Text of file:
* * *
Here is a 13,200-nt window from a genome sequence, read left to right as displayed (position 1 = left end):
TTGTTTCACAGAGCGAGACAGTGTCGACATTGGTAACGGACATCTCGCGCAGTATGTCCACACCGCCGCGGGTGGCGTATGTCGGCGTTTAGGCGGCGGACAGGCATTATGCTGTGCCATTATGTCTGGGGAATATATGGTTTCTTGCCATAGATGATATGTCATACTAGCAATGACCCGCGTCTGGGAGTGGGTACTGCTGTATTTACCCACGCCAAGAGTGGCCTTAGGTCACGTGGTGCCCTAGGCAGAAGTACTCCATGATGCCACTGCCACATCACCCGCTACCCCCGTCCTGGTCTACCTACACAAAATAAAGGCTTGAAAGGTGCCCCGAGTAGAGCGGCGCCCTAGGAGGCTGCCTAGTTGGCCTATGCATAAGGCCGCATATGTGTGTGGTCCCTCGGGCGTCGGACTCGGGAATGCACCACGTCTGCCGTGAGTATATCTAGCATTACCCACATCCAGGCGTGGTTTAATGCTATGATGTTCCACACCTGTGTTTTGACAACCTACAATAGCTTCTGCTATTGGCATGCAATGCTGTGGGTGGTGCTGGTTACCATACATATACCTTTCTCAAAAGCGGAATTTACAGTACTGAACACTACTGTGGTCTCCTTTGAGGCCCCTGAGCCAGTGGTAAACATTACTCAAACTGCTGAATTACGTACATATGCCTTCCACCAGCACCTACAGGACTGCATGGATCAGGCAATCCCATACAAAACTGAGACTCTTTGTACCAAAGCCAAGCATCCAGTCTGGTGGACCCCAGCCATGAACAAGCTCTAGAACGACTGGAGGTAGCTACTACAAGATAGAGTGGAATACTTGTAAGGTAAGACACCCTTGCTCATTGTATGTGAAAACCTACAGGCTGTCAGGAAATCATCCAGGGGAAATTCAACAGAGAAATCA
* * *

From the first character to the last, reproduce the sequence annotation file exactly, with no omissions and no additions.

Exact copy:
Here is a 13,200-nt window from a genome sequence, read left to right as displayed (position 1 = left end):
TTGTTTCACAGAGCGAGACAGTGTCGACATTGGTAACGGACATCTCGCGCAGTATGTCCACACCGCCGCGGGTGGCGTATGTCGGCGTTTAGGCGGCGGACAGGCATTATGCTGTGCCATTATGTCTGGGGAATATATGGTTTCTTGCCATAGATGATATGTCATACTAGCAATGACCCGCGTCTGGGAGTGGGTACTGCTGTATTTACCCACGCCAAGAGTGGCCTTAGGTCACGTGGTGCCCTAGGCAGAAGTACTCCATGATGCCACTGCCACATCACCCGCTACCCCCGTCCTGGTCTACCTACACAAAATAAAGGCTTGAAAGGTGCCCCGAGTAGAGCGGCGCCCTAGGAGGCTGCCTAGTTGGCCTATGCATAAGGCCGCATATGTGTGTGGTCCCTCGGGCGTCGGACTCGGGAATGCACCACGTCTGCCGTGAGTATATCTAGCATTACCCACATCCAGGCGTGGTTTAATGCTATGATGTTCCACACCTGTGTTTTGACAACCTACAATAGCTTCTGCTATTGGCATGCAATGCTGTGGGTGGTGCTGGTTACCATACATATACCTTTCTCAAAAGCGGAATTTACAGTACTGAACACTACTGTGGTCTCCTTTGAGGCCCCTGAGCCAGTGGTAAACATTACTCAAACTGCTGAATTACGTACATATGCCTTCCACCAGCACCTACAGGACTGCATGGATCAGGCAATCCCATACAAAACTGAGACTCTTTGTACCAAAGCCAAGCATCCAGTCTGGTGGACCCCAGCCATGAACAAGCTCTAGAACGACTGGAGGTAGCTACTACAAGATAGAGTGGAATACTTGTAAGGTAAGACACCCTTGCTCATTGTATGTGAAAACCTACAGGCTGTCAGGAAATCATCCAGGGGAAATTCAACAGAGAAATCA